Best Things To Do

The Top 60 Events in Seattle This Week: May 23-29, 2022

Ansel Adams, Rupi Kaur, and More Top Picks
May 23, 2022
Modern poet Rupi Kaur has achieved rockstar-like success with her brand of "Instapoetry." (Rupi Kaur via Facebook)
With a long weekend in sight, you may feel like you need to power through the week and keep your eyes on the prize. But as you'll see below in our roundup of top events, there's plenty of enjoyment to be had all week long, from Rupi Kaur to Stars On Ice and from Craig Robinson to Ansel Adams: Masterworks.

Washington’s statewide mask mandate has been lifted, venues may have their own health guidelines in place. We advise directly checking the specific protocols for an event before heading out.

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John Cleese Add to a List
Here's your chance to cut loose with a comedy icon. John Cleese's irreverent brand of humor stands strong as the 82-year-old Monty Python frontman returns with more silly stories and observations. 
(McCaw Hall, Uptown)


One Sings, The Other Doesn't Add to a List
Agnès Varda's 1977 ode to feminist friendship feels as timely as ever. The film follows a teen who helps a young mom procure an abortion, leading to a bond between the two that transcends time. It's set in the midst of a strong women's rights movement, but still manages to feel dreamy and utopian.
(The Beacon, Columbia City)


Virtual Mezcal Tasting Class & Dinner Add to a List
Brush up on the finer points of mezcal at this course with Master Mezcalier Yesenia Pimentel. You'll try four different mezcals paired with intriguing ingredients like grasshopper sea salt on orange slices and apple slices with dehydrated coffee, followed by a pairing dinner by chef Ana Sainz.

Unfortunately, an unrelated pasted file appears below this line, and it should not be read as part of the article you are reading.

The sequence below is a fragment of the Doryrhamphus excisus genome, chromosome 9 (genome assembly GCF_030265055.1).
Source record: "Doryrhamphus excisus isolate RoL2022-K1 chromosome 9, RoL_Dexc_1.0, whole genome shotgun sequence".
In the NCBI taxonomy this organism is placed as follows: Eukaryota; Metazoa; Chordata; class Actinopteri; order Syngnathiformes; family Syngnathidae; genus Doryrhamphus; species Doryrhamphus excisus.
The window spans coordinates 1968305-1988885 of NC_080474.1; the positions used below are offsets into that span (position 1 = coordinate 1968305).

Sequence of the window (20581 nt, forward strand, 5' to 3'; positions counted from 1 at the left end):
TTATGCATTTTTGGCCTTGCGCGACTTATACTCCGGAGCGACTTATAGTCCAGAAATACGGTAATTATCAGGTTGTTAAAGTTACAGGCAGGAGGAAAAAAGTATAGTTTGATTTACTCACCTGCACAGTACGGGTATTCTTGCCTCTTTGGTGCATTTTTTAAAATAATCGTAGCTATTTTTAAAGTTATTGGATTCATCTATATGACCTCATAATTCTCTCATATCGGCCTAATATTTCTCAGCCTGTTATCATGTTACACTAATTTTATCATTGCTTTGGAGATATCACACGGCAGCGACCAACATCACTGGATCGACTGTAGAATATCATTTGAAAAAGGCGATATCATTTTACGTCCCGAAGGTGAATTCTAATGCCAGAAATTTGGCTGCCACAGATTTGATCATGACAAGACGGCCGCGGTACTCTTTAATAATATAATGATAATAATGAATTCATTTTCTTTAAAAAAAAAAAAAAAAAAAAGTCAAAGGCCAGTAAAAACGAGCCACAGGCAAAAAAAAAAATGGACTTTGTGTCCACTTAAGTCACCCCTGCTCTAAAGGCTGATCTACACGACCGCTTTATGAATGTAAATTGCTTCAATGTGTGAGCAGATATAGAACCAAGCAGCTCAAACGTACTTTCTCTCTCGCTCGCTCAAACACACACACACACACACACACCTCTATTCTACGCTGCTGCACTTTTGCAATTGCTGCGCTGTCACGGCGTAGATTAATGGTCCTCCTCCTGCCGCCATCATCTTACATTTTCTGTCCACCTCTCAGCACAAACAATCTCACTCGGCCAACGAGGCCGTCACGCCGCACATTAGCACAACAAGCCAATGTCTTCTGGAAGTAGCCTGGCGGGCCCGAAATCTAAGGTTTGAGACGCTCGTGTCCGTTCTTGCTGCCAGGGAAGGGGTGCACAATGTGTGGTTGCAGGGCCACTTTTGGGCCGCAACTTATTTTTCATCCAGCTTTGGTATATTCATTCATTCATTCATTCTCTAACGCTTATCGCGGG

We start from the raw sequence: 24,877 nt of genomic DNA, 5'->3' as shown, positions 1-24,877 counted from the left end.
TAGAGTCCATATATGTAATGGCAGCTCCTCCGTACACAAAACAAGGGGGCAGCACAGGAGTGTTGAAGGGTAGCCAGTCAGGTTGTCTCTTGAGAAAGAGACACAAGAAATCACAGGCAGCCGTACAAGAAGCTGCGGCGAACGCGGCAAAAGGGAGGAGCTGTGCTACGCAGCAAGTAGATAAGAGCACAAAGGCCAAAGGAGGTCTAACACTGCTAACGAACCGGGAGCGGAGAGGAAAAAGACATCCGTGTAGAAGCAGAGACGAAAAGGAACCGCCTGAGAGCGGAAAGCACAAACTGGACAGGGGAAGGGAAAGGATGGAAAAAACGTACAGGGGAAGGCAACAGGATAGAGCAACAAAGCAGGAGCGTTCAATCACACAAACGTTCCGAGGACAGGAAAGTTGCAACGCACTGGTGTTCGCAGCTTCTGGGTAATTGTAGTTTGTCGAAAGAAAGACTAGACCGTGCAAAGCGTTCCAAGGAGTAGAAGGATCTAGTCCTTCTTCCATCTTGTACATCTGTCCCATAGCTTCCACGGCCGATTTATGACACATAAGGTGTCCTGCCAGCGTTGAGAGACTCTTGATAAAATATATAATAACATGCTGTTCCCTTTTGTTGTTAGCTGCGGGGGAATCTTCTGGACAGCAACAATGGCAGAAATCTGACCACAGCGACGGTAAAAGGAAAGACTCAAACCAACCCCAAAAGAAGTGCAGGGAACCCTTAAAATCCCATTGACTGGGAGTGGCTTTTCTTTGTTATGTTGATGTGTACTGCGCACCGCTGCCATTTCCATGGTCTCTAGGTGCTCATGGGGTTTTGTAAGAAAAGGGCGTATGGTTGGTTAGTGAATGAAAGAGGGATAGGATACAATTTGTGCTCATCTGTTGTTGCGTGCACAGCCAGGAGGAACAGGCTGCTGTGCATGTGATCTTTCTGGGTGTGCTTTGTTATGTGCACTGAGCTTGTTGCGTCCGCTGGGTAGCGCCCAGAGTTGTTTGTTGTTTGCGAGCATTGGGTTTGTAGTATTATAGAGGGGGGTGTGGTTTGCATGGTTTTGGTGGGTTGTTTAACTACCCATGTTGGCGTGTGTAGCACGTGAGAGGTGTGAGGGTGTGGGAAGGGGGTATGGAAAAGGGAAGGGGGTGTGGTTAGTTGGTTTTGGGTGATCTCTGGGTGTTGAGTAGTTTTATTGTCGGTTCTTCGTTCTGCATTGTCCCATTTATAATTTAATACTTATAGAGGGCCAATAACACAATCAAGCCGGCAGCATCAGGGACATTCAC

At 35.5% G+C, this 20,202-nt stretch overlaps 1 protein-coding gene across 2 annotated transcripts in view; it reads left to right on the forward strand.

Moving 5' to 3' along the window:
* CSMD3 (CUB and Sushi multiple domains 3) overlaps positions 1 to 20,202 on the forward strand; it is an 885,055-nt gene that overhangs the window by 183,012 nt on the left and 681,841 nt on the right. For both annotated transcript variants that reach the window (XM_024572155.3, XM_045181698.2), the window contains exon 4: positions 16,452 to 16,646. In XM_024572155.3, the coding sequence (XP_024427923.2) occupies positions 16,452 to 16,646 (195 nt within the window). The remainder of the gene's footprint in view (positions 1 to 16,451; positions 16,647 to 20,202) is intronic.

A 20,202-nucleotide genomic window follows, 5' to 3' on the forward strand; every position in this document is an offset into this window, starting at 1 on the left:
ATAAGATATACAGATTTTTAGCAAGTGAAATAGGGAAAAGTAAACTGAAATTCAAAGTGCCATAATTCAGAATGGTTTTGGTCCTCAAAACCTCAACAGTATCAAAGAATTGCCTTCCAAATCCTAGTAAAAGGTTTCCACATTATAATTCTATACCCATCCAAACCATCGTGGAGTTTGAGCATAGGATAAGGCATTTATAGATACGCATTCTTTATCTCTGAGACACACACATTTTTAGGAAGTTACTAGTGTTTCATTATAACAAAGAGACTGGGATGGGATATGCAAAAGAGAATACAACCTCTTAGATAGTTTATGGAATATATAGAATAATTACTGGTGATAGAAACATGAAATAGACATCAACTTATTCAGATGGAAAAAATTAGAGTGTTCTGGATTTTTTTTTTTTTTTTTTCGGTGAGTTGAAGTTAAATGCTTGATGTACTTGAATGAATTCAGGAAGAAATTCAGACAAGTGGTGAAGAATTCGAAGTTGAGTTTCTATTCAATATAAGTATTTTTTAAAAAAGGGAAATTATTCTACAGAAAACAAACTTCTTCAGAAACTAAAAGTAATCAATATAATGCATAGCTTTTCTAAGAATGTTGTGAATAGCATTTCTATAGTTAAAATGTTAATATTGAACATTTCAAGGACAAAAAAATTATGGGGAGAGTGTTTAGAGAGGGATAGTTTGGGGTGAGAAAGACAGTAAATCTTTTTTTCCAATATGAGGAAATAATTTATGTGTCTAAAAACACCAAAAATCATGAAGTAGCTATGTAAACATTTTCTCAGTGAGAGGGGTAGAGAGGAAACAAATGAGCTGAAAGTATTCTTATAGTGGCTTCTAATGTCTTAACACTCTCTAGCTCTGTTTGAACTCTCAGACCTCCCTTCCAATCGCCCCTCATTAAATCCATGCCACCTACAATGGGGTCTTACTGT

(Virtual via Osteria La Spiga)


Ezra Furman with Grace Cummings Add to a List
Indie-punk gem Ezra Furman will stop by just ahead of the release of her new album, All Of Us Flames, which she describes as a "queer album for the stage of life when you start to understand that you are not a lone wolf, but depend on finding your family, your people, how you work as part of a larger whole." Expect to hear some new material as well as familiar tunes from Netflix's Sex Education, which Furman provided the soundtrack for.
(The Crocodile, Belltown)

Oh Wonder Add to a List
Below-the-radar British pop duo Oh Wonder's 2021 album 22 Break chronicles the married couple's rocky road through the pandemic and is self-described as "maybe the first break-up album in history written and recorded with the person you're breaking up with." Feel all the feels with them as they take a tour before the summer release of companion album 22 Make.
(Showbox SoDo, SoDo)


Liz Carlisle with Latrice Tatsey and Hillel Echo-Hawk: Climate, Justice, and the Deep Roots of Regenerative Farming Add to a List
Agriculturalists everywhere are getting involved in the struggle against climate change, and Indigenous, Black, Latinx, and Asian American farmers are leading the way. In Healing Grounds, Liz Carlisle shares their stories and ancestral farming methods that enrich soil, nurture fungi, and help repair the natural carbon cycle. Carlisle advocates for a truly regenerative form of agriculture—one that values holistic diversity and dismantles discriminatory power structures. She'll be joined by Latrice Tatsey, an ecologist and advocate for tribally-directed bison restoration, and Hillel Echo-Hawk, an Indigenous chef, caterer, and speaker.
(Town Hall Seattle, First Hill)

Pride Speaks: Disability in the LGBTQIA+ Community Add to a List